Taylor Swift in federal court over groping allegation

Posted August 09, 2017

Mueller is seeking $3m in damages after losing his $150,000 salary.

Jury selection began Monday in the civil trial involving musician Taylor Swift and a former KYGO DJ who is accused of groping her.

One man who ultimately was not selected told U.S. District Judge William Martinez on Tuesday that he was not necessarily a fan, "but her music is catchy and it's good vibes". Taylor, dressed in a white top and black jacket, sat at a table with her mother, Andrea Swift, and her attorney.

On Tuesday, jurors were shown a photograph of the alleged assault at a VIP room meet-and-great before the gig on 2 June 2013.

According to the litigation filed against the DJ it has been reported that Mueller slipped his hand under Swift's dress and grabbed her backside as they posed for a photo-shoot before the concert.

The deejay, David Mueller, has sued Taylor, saying her accusation that he groped her during a meet-and-greet in 2013 is false and caused him to lose his job.

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Swift countersued the 55-year-old shock jock for assault and battery, claiming that her reps informed the radio station about the incident but didn't demand Mueller be fired.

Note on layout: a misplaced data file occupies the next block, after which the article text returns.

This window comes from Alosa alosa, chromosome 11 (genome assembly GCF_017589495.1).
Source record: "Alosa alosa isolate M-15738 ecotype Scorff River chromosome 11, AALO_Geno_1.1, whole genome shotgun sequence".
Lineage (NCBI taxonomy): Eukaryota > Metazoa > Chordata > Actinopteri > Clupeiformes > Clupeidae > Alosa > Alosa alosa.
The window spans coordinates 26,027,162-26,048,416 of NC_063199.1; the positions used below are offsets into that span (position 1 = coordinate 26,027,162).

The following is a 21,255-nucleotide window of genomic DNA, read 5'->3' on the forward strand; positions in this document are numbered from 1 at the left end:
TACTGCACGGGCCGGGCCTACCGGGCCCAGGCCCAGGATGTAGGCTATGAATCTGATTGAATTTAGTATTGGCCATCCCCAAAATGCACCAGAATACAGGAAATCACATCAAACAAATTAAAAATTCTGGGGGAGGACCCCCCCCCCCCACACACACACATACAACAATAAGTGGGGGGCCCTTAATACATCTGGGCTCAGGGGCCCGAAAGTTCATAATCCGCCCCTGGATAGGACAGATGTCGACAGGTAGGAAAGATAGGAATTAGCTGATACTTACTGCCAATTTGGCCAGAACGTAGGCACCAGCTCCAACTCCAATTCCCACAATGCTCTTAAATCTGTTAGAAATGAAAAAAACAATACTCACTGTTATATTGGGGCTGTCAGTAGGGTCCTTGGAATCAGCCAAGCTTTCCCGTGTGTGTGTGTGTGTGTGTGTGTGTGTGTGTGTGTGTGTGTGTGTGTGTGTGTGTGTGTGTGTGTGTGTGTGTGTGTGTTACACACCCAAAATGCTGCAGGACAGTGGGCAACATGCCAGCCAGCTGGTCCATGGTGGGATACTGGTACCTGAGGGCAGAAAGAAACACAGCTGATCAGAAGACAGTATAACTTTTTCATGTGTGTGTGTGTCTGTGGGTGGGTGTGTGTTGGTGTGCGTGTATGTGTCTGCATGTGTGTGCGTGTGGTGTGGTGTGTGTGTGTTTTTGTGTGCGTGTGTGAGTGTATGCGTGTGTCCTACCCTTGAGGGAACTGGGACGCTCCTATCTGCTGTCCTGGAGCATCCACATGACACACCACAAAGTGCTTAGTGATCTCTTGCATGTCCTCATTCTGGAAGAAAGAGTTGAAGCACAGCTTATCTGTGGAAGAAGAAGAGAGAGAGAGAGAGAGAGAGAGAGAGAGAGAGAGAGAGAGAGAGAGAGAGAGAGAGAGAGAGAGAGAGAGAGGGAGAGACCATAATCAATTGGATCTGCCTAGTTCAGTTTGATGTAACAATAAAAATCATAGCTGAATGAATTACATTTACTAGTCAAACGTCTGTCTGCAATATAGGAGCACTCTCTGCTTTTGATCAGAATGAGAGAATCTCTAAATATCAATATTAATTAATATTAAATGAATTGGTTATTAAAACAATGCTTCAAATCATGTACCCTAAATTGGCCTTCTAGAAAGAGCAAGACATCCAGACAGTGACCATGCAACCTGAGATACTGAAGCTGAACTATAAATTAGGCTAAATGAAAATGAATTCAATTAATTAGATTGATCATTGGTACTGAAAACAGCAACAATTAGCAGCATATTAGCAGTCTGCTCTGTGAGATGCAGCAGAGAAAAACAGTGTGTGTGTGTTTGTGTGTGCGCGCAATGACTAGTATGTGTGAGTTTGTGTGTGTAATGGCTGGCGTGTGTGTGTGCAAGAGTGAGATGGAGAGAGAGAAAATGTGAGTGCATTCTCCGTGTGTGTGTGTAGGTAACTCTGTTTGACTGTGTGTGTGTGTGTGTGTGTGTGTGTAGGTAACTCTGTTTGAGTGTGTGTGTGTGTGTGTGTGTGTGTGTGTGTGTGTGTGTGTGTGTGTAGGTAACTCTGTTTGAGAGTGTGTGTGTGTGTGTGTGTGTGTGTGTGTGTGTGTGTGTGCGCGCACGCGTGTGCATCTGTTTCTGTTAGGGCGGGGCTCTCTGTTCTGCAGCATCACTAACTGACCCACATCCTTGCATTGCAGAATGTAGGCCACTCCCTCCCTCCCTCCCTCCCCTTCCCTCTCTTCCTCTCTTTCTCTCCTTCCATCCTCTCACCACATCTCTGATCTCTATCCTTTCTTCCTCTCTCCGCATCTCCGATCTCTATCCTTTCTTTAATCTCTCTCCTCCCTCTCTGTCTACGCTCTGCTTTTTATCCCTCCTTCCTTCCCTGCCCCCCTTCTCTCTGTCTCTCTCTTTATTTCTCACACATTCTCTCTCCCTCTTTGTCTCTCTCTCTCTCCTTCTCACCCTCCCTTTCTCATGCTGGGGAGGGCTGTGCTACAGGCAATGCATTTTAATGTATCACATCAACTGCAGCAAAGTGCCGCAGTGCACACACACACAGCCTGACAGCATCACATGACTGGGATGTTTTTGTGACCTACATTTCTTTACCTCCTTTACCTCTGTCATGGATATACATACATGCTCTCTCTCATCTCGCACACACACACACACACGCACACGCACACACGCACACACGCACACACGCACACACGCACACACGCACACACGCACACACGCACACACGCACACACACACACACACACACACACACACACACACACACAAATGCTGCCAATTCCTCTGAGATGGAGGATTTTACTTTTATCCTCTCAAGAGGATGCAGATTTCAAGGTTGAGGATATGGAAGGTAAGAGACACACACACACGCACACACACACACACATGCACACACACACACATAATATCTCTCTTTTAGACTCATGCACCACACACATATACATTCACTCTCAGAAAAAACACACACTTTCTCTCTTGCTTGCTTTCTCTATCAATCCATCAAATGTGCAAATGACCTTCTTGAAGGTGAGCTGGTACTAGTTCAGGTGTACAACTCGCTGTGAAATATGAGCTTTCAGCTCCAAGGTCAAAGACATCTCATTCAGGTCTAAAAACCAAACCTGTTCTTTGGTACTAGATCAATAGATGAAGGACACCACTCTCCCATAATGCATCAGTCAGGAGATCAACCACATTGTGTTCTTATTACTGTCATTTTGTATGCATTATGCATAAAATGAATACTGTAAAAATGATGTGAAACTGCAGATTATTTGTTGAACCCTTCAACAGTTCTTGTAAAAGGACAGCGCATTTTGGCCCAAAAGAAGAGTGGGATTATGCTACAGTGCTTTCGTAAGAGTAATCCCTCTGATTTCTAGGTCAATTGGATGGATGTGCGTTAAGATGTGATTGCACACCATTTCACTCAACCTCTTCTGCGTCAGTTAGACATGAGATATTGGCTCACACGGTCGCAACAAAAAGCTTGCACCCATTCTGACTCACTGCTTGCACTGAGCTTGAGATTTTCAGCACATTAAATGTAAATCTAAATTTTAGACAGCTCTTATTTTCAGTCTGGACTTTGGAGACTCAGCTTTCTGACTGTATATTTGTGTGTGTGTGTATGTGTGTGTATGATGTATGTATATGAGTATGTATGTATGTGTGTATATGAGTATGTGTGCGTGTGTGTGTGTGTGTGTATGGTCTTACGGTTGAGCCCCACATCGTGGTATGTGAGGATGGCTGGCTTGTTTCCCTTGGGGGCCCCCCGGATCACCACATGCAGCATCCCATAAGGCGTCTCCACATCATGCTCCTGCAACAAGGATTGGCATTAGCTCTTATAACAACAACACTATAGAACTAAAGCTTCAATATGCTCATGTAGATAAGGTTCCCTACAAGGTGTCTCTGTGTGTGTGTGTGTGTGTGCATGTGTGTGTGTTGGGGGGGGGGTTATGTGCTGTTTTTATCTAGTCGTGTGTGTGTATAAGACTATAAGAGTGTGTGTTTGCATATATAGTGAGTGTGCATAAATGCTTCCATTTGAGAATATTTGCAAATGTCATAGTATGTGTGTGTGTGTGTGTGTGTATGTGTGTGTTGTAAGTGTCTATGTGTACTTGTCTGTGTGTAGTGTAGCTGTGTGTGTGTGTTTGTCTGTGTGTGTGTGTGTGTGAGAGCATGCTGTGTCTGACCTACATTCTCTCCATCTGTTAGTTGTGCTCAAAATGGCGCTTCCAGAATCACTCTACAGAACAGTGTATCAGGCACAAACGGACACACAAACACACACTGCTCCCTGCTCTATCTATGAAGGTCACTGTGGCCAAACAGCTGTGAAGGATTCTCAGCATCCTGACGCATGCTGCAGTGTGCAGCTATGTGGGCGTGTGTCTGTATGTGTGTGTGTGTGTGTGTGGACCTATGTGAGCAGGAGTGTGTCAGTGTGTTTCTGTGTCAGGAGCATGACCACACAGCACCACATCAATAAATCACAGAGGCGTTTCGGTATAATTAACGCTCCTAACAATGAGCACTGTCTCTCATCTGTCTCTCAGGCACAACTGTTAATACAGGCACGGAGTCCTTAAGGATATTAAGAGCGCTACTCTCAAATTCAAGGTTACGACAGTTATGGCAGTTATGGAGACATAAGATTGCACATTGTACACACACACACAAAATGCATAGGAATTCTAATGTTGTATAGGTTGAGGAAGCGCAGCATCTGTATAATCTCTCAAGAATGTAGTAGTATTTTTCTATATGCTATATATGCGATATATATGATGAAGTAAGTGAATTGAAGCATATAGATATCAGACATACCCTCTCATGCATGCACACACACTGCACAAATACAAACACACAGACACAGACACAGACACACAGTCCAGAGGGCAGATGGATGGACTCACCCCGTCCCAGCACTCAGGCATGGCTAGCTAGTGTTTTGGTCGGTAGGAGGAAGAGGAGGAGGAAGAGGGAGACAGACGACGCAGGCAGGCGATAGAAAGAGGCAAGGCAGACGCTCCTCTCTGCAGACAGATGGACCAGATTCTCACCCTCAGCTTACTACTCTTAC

Mueller denies anything inappropriate occurred during the brief backstage encounter in which he stood on one side of the pop star and his girlfriend on the other.

The trial between singer Taylor Swift and former radio host David Mueller carries on into its second day as lawyers prepare to make their opening statements.

They are also each expected to testify at some point during the trial. He recalled being kicked out of Swift's concert by her tour manager.

In the suit, Swift said she not only wants to hold Mueller accountable, but also hopes to "serv [e] as an example to other women who may resist publicly reliving similar outrageous and humiliating acts". Her suit argues that KYGO terminated Mueller after its own independent investigation.

Mueller often appeared to be reading documents while Swift watched the proceedings closely, occasionally conferring with her counsel.

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They were questioned specifically about their familiarity with either Swift or Mueller and whether they considered themselves to be fans of their work.

Swift never went to the police. She says she does not know Mueller and has no incentive to target him or to fabricate a story.

Jury selection began Monday.

The case is being heard in federal court because Swift and Mueller live in different states - Swift in Nashville, Tennessee, Mueller in Colorado - and damages at stake exceed $75,000.

Swift said, "It was not an accident".

Mueller's attorney, Gabriel McFarland, disputed Swift's allegations.

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